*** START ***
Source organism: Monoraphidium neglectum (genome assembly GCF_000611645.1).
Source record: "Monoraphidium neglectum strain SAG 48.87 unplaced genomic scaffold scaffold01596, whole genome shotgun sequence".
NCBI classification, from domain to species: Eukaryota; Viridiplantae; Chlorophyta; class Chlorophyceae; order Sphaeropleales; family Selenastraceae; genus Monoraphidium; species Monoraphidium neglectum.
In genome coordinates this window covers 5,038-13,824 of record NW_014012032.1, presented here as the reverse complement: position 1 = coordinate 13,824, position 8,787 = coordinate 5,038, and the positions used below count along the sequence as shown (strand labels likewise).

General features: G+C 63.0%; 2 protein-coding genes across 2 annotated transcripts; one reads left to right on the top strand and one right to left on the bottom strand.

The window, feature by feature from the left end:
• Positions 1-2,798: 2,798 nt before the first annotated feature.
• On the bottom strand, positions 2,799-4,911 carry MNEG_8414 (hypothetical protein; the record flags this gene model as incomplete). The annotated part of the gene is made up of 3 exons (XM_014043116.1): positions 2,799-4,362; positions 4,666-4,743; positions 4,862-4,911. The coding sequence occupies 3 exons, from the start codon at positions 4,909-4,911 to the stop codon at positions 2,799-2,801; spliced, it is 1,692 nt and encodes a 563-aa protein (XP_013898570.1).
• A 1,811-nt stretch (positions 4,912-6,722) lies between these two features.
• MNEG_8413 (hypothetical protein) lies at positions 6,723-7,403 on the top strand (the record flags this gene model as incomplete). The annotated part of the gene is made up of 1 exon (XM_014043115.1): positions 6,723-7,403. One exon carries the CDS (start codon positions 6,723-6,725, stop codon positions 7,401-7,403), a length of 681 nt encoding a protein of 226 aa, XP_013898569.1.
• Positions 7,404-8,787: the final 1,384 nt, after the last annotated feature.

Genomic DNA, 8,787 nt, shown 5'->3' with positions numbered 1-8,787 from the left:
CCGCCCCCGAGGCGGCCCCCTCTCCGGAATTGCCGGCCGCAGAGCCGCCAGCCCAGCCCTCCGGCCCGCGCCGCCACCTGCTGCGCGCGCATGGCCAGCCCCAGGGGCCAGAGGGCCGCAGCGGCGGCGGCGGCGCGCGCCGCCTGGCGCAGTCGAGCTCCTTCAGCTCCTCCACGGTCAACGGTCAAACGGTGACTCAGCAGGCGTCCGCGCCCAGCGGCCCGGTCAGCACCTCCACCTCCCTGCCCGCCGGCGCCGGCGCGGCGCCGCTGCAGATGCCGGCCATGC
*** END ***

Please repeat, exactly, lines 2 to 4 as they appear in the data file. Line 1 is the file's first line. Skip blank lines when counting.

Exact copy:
Source record: "Monoraphidium neglectum strain SAG 48.87 unplaced genomic scaffold scaffold01596, whole genome shotgun sequence".
NCBI classification, from domain to species: Eukaryota; Viridiplantae; Chlorophyta; class Chlorophyceae; order Sphaeropleales; family Selenastraceae; genus Monoraphidium; species Monoraphidium neglectum.
In genome coordinates this window covers 5,038-13,824 of record NW_014012032.1, presented here as the reverse complement: position 1 = coordinate 13,824, position 8,787 = coordinate 5,038, and the positions used below count along the sequence as shown (strand labels likewise).